It isn’t just Muslim extremists who believe in jihad. Almost without exception, every person does. Rooting out jihadists, or mujahideen, is impossible. There’d be nobody left on earth if this were to happen.
For the root meaning of jihad is “to strive” or “to make an effort.” In the Islamic world this striving takes on certain characteristics, while elsewhere the striving manifests differently. Always jihad flows from the same psychological condition, though: a belief that individual effort can make the world a better place.
Before I get inundated with angry emails and comments calling me a moral relativist offering up excuses for Al Qaeda terrorism, I need to stress the obvious: people act on this ubiquitous propensity to jihad in many ways. Some are violent, some are peaceful. Some are destructive, some are productive.
Morality is all about channeling human striving in desired directions. A moral person is someone who desires to desire in “good” ways. Defining what good means is the big controversial question. But I think there’s general agreement that whatever “good” is, it’s something that has to be striven for. In other words, jihad is necessary to be good.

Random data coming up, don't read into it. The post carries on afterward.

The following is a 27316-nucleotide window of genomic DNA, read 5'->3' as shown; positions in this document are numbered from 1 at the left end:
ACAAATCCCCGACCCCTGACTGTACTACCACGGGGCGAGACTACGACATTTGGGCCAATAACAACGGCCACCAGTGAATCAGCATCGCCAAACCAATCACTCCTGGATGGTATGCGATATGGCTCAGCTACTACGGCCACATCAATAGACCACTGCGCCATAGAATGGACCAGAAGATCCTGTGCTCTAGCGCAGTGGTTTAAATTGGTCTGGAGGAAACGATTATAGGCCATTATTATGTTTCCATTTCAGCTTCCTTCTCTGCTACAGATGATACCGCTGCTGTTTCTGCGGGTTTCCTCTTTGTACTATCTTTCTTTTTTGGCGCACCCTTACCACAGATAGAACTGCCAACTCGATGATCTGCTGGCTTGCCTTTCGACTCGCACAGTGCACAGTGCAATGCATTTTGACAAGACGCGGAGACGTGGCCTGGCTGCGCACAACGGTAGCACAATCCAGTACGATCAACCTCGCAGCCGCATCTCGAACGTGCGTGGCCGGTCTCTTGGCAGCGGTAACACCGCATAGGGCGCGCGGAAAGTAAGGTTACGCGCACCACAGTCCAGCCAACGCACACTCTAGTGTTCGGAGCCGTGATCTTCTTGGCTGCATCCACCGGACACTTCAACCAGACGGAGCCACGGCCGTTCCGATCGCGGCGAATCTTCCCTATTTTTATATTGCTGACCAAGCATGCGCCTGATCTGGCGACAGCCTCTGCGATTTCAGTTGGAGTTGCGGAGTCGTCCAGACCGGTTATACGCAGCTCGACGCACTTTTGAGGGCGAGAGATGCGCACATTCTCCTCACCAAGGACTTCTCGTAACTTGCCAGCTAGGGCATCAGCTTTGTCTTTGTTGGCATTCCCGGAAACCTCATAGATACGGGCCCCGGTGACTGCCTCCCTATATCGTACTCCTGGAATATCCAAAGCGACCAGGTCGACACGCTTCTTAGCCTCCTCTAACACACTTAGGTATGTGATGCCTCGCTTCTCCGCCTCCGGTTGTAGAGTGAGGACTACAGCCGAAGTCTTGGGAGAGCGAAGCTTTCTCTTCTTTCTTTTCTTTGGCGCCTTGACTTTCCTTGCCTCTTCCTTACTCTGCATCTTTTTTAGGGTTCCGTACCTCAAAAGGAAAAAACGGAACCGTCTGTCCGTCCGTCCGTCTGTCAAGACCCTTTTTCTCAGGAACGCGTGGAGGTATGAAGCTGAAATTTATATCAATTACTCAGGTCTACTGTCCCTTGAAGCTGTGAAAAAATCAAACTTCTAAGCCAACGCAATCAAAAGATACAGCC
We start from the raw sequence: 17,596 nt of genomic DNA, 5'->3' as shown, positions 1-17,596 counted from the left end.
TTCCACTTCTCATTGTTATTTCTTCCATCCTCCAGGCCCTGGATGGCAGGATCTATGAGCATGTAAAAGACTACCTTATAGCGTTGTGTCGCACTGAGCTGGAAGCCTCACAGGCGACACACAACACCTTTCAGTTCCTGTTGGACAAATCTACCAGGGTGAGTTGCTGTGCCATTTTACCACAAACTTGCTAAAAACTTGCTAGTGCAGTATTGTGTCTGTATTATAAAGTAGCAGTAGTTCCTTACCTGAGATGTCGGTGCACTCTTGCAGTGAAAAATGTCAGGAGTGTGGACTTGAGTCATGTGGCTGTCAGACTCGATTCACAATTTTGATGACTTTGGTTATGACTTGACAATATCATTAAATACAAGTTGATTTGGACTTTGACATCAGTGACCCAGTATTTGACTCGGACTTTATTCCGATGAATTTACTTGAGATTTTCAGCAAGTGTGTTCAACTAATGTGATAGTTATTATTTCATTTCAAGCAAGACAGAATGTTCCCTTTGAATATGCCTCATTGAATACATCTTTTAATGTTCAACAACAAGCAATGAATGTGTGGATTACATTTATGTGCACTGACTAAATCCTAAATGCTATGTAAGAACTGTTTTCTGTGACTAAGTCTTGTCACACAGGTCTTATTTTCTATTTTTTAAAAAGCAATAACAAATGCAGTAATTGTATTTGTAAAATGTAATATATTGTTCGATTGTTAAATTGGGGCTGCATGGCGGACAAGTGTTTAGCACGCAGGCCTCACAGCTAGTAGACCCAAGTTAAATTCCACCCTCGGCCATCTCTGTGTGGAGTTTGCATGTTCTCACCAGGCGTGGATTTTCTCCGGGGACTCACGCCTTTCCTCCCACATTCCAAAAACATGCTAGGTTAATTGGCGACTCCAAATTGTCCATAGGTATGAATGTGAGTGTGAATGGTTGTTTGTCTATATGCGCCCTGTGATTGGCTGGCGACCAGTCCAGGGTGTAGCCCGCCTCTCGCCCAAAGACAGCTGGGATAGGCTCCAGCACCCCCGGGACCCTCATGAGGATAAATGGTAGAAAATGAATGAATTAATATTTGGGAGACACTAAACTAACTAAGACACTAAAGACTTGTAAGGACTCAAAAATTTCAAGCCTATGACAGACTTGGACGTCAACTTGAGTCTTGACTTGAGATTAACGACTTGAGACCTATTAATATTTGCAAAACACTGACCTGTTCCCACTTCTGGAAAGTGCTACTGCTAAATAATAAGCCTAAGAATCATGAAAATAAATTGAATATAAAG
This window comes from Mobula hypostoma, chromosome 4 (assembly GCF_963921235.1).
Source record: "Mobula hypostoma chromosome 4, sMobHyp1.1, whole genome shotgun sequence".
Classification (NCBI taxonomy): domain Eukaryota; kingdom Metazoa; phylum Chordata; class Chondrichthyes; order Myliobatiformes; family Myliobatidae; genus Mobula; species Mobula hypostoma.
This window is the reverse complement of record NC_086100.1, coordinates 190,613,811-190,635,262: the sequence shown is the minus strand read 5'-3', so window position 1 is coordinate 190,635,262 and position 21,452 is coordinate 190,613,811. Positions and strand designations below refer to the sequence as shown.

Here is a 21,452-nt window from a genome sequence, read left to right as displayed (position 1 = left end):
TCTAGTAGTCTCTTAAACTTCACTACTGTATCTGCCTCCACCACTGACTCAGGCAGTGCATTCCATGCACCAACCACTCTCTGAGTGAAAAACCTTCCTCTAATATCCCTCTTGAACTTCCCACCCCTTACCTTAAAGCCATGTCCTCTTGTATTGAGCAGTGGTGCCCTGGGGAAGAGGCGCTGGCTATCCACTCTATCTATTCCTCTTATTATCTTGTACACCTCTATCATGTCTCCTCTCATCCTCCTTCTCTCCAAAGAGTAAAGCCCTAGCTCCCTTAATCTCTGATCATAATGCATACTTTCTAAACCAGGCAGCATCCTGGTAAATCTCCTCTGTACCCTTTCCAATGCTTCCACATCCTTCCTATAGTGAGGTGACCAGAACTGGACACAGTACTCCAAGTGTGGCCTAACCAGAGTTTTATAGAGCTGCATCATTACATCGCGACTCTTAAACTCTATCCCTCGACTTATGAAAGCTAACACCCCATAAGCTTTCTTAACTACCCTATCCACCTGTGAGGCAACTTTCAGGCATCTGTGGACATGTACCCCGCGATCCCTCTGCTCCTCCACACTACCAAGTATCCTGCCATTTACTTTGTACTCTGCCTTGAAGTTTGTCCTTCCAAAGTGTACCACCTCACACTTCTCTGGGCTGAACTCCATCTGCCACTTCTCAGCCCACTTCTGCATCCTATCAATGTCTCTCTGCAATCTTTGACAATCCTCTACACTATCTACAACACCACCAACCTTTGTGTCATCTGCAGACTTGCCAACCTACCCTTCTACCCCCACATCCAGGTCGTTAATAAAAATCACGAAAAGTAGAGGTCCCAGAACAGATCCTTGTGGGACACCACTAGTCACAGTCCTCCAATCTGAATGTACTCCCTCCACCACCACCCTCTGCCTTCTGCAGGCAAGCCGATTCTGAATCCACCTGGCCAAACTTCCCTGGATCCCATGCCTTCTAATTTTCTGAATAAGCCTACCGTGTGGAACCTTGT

Jihad can be directed either inwardly or outwardly, though, as the Sufi mystic Rumi taught. The inward jihadist tries to change his or her own self; the outward jihadist tries to change the world.
A few days ago I was driving along in our Toyota Prius and pulled up behind a convertible Mini Cooper at a stop light. I’d never seen a convertible Mini before. Its top was down on a sunny day. Instantly a jihadist impulse washed over me: “I need that car. If I had a convertible Mini Cooper my life would be complete. The only thing standing between me and heaven on earth is not owing a convertible Mini.”
Now, I’m not willing to die for a car. That wouldn’t make any sense even if I could somehow get a Mini by dying. What good would it do me to have the car after I’m dead? Yet all the time we hear people saying things like “I’d die for a piece of chocolate right now.”
Many Muslim jihadists do just that: die for something they consider is worth striving for. That something isn’t just an otherworldly belief, individual salvation in paradise, but also a this-worldly belief: that martyrdom will help to spread Islam in accord with the will of Allah. So they are just taking to extremes the normal human propensity to strive for what isn’t yet in our possession, whether this be a piece of chocolate, a new car, or god’s kingdom on earth.